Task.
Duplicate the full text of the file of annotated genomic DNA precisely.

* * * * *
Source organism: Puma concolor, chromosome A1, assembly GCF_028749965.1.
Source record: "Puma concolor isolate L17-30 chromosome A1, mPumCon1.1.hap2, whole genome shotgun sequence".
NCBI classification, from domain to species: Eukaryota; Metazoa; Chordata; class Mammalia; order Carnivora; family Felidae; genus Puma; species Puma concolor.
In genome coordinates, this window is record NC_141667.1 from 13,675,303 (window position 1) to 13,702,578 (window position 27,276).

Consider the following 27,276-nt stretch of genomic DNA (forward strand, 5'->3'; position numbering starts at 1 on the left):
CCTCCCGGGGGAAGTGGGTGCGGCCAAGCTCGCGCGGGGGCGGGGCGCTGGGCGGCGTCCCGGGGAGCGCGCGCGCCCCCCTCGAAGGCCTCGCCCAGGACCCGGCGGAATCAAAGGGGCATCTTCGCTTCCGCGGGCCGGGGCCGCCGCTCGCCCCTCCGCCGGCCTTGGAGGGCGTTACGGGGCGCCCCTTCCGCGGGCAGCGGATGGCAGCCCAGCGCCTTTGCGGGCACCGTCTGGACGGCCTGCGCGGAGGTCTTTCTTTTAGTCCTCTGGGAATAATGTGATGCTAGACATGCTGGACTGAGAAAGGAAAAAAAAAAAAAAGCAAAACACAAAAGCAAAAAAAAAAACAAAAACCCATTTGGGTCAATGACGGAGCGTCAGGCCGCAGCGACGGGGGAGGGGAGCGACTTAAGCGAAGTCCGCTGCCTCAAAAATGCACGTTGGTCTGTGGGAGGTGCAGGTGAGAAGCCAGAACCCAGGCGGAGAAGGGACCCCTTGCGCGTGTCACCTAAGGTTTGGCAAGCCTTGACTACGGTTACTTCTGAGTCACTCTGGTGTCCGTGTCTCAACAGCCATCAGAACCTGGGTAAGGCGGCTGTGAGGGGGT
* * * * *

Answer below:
Source organism: Puma concolor, chromosome A1, assembly GCF_028749965.1.
Source record: "Puma concolor isolate L17-30 chromosome A1, mPumCon1.1.hap2, whole genome shotgun sequence".
NCBI classification, from domain to species: Eukaryota; Metazoa; Chordata; class Mammalia; order Carnivora; family Felidae; genus Puma; species Puma concolor.
In genome coordinates, this window is record NC_141667.1 from 13,675,303 (window position 1) to 13,702,578 (window position 27,276).

Consider the following 27,276-nt stretch of genomic DNA (forward strand, 5'->3'; position numbering starts at 1 on the left):
CCTCCCGGGGGAAGTGGGTGCGGCCAAGCTCGCGCGGGGGCGGGGCGCTGGGCGGCGTCCCGGGGAGCGCGCGCGCCCCCCTCGAAGGCCTCGCCCAGGACCCGGCGGAATCAAAGGGGCATCTTCGCTTCCGCGGGCCGGGGCCGCCGCTCGCCCCTCCGCCGGCCTTGGAGGGCGTTACGGGGCGCCCCTTCCGCGGGCAGCGGATGGCAGCCCAGCGCCTTTGCGGGCACCGTCTGGACGGCCTGCGCGGAGGTCTTTCTTTTAGTCCTCTGGGAATAATGTGATGCTAGACATGCTGGACTGAGAAAGGAAAAAAAAAAAAAAGCAAAACACAAAAGCAAAAAAAAAAACAAAAACCCATTTGGGTCAATGACGGAGCGTCAGGCCGCAGCGACGGGGGAGGGGAGCGACTTAAGCGAAGTCCGCTGCCTCAAAAATGCACGTTGGTCTGTGGGAGGTGCAGGTGAGAAGCCAGAACCCAGGCGGAGAAGGGACCCCTTGCGCGTGTCACCTAAGGTTTGGCAAGCCTTGACTACGGTTACTTCTGAGTCACTCTGGTGTCCGTGTCTCAACAGCCATCAGAACCTGGGTAAGGCGGCTGTGAGGGGGT